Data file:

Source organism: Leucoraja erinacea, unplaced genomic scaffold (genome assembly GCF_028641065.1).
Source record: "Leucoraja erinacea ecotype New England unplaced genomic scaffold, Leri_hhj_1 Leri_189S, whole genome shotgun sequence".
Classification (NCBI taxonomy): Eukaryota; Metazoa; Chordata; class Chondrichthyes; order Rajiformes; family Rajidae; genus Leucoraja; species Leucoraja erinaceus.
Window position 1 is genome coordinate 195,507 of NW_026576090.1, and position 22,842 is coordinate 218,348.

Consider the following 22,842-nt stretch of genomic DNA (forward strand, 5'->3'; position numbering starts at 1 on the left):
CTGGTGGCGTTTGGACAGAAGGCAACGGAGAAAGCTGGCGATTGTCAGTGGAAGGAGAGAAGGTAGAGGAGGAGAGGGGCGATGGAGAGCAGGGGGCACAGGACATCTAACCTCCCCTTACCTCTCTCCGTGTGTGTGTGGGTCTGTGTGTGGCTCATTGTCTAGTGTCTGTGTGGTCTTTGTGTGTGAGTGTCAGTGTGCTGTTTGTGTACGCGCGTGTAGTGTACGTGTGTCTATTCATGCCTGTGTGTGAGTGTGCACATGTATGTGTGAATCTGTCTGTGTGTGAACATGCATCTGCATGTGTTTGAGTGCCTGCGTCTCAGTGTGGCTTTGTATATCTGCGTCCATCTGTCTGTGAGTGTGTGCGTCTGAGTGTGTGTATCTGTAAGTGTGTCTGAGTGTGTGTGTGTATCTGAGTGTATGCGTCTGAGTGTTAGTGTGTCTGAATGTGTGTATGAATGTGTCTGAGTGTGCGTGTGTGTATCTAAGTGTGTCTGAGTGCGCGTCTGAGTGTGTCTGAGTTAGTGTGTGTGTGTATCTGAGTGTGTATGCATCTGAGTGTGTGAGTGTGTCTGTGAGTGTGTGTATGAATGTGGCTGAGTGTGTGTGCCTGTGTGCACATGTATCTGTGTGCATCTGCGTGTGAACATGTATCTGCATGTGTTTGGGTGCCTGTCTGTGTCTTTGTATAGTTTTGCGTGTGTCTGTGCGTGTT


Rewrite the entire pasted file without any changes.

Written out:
Source organism: Leucoraja erinacea, unplaced genomic scaffold (genome assembly GCF_028641065.1).
Source record: "Leucoraja erinacea ecotype New England unplaced genomic scaffold, Leri_hhj_1 Leri_189S, whole genome shotgun sequence".
Classification (NCBI taxonomy): Eukaryota; Metazoa; Chordata; class Chondrichthyes; order Rajiformes; family Rajidae; genus Leucoraja; species Leucoraja erinaceus.
Window position 1 is genome coordinate 195,507 of NW_026576090.1, and position 22,842 is coordinate 218,348.

Consider the following 22,842-nt stretch of genomic DNA (forward strand, 5'->3'; position numbering starts at 1 on the left):
CTGGTGGCGTTTGGACAGAAGGCAACGGAGAAAGCTGGCGATTGTCAGTGGAAGGAGAGAAGGTAGAGGAGGAGAGGGGCGATGGAGAGCAGGGGGCACAGGACATCTAACCTCCCCTTACCTCTCTCCGTGTGTGTGTGGGTCTGTGTGTGGCTCATTGTCTAGTGTCTGTGTGGTCTTTGTGTGTGAGTGTCAGTGTGCTGTTTGTGTACGCGCGTGTAGTGTACGTGTGTCTATTCATGCCTGTGTGTGAGTGTGCACATGTATGTGTGAATCTGTCTGTGTGTGAACATGCATCTGCATGTGTTTGAGTGCCTGCGTCTCAGTGTGGCTTTGTATATCTGCGTCCATCTGTCTGTGAGTGTGTGCGTCTGAGTGTGTGTATCTGTAAGTGTGTCTGAGTGTGTGTGTGTATCTGAGTGTATGCGTCTGAGTGTTAGTGTGTCTGAATGTGTGTATGAATGTGTCTGAGTGTGCGTGTGTGTATCTAAGTGTGTCTGAGTGCGCGTCTGAGTGTGTCTGAGTTAGTGTGTGTGTGTATCTGAGTGTGTATGCATCTGAGTGTGTGAGTGTGTCTGTGAGTGTGTGTATGAATGTGGCTGAGTGTGTGTGCCTGTGTGCACATGTATCTGTGTGCATCTGCGTGTGAACATGTATCTGCATGTGTTTGGGTGCCTGTCTGTGTCTTTGTATAGTTTTGCGTGTGTCTGTGCGTGTT